To all the world, Alizeh is a disposable servant, not the long-lost heir to an ancient Jinn kingdom forced to hide in plain sight.
The crown prince, Kamran, has heard the prophecies foretelling the death of his king. But he could never have imagined that the servant girl with the strange eyes, the girl he can’t put out of his mind, would one day soon uproot his kingdom—and the world.
This companion novel to Abigail Hing Wen’s New York Times bestselling debut, Loveboat, Taipei, follows two fan favorite characters—Sophie and Xavier—as they reconnect and write their own futures on a wild, unexpected Loveboat reunion.
Sophie Ha and Xavier Yeh have what some would call a tumultuous past.
It’s a classic tale of girl-meets-boy, boy-meets-other-girl, heart-gets-broken, revenge-is-plotted, everything-blows-up. Spectacularly.
At least they’re friends now. They’ve left the drama behind them back in Taipei—at their summer program, Loveboat—forever.
Now fall is here, and it’s time to focus on what really matters. Sophie is determined to be the best student Dartmouth’s ever had. Forget finding the right guy to make her dreams come true—Sophie is going to make her future happen for herself. Xavier, on the other hand, just wants to stay under his overbearing father’s radar, collect his trust fund when he turns eighteen, and concentrate on what makes him happy, for the first time ever.
But the world doesn’t seem to want Sophie and Xavier to succeed. Sophie’s college professor thinks her first major project is “too feminine.” Xavier’s father gives him an ultimatum: finish high school or be cut off from his inheritance.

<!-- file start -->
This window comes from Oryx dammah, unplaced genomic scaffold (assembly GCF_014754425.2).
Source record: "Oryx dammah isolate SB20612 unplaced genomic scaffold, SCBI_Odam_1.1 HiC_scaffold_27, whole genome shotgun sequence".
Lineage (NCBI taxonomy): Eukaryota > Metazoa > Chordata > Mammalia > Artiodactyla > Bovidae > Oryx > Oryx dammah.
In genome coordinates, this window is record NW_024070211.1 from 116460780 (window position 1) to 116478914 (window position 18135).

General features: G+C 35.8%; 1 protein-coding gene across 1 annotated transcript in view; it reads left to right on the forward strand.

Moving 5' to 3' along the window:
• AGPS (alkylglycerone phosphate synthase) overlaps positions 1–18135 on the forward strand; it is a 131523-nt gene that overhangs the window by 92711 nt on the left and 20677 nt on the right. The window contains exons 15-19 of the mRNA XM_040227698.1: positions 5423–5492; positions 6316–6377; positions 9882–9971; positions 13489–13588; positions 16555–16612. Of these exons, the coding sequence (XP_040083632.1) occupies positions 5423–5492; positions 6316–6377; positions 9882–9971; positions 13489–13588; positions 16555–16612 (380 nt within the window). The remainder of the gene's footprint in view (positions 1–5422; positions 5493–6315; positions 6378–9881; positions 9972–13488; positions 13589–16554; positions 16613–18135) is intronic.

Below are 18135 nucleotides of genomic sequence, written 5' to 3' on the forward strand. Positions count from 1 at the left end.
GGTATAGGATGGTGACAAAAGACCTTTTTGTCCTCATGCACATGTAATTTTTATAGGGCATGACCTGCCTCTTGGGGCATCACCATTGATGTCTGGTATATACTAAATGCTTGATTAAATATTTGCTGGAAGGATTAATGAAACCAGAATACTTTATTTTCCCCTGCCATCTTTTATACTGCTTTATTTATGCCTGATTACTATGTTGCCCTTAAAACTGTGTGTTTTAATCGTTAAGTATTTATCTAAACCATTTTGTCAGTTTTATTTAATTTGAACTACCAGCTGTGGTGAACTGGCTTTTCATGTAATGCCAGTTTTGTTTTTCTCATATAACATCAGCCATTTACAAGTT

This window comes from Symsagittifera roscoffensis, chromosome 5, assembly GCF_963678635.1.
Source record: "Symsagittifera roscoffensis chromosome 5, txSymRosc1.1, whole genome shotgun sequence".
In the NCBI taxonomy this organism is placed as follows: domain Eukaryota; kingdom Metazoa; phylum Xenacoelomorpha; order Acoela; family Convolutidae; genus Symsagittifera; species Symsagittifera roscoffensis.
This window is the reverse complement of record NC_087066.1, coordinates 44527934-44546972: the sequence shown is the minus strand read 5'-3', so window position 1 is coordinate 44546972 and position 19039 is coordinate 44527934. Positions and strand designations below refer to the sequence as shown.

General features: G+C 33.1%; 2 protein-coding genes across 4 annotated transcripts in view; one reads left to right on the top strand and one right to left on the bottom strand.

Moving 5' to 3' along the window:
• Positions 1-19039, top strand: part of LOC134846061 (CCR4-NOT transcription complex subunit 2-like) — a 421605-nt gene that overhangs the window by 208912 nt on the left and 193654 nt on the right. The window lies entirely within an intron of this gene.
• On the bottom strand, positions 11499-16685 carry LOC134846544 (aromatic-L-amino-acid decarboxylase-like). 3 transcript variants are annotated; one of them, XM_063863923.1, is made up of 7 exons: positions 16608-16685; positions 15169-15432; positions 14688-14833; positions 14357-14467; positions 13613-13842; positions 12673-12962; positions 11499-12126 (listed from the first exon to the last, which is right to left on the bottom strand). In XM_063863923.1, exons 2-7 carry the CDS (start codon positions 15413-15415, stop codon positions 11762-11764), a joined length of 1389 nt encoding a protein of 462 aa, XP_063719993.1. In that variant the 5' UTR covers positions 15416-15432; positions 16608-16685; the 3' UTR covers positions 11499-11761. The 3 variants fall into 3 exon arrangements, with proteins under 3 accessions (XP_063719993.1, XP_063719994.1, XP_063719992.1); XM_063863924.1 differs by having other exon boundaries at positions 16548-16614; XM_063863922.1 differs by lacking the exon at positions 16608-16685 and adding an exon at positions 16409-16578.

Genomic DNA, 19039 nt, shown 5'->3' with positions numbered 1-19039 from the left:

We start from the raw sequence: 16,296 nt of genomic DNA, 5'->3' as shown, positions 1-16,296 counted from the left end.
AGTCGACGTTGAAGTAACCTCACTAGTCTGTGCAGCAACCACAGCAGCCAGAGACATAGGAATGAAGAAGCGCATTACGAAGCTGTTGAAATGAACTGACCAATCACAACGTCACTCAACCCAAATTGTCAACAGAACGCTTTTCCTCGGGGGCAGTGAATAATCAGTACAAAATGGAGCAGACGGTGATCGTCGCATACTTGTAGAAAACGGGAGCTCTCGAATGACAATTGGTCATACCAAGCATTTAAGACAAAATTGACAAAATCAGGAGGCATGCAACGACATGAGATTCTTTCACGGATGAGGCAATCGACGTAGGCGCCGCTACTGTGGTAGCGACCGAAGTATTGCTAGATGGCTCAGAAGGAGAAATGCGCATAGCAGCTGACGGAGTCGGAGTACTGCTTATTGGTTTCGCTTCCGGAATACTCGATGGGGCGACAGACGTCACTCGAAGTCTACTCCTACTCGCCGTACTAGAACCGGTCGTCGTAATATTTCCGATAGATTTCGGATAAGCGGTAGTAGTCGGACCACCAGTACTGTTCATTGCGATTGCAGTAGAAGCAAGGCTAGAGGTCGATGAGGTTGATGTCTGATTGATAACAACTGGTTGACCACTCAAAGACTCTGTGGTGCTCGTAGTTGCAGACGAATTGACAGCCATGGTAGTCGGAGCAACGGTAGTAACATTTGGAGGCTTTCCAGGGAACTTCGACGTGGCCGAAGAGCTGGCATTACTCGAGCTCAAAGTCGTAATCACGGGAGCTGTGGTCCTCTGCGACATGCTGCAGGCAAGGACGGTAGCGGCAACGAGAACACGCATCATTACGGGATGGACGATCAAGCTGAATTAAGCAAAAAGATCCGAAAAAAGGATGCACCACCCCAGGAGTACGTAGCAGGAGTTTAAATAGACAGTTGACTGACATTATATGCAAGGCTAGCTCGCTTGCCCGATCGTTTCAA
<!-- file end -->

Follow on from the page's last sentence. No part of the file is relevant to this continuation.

Then Sophie and Xavier find themselves on a wild, nonstop Loveboat reunion, each trying to resist the chemistry that originally led to them to combust. As they grow closer, they hatch a plan to take control of their own futures. Step one? Break all the rules.
Loveboat, Taipei was an absolute force that was published at the beginning of 2020, and I distinctly remember reading it right as we heard about COVID. One of the reasons I remember it so distinctly is because Ever’s story was so intense, and I never wanted to put the book down. If you don’t remember, Loveboat, Taipei chronicles the summer when Ever Wong was 18, and was sent to Taiwan to attend a program for teens to learn Mandarin, but little did they know that it would lead to one of the most tumultuous seasons of her life. Abigail Hing Wen included portrayal of topics such as the incredible pressure that some Asian and Asian-American parents put on their children by comparing their achievements to other childrens’, and the feelings of inadequacy that can result. But most of all, it was an incredible roller coaster of a book that I wouldn’t soon forget.
It’s been twenty-seven days since Cleo and Layla’s friendship imploded.
Nearly a month since Cleo realized they’ll never be besties again.
Now Cleo wants to erase every memory, good or bad, that tethers her to her ex-best friend. But pretending Layla doesn’t exist isn’t as easy as Cleo hoped, especially after she’s assigned to be Layla’s tutor. Despite budding friendships with other classmates–and a raging crush on a gorgeous boy named Dom–Cleo’s turbulent past with Layla comes back to haunt them both.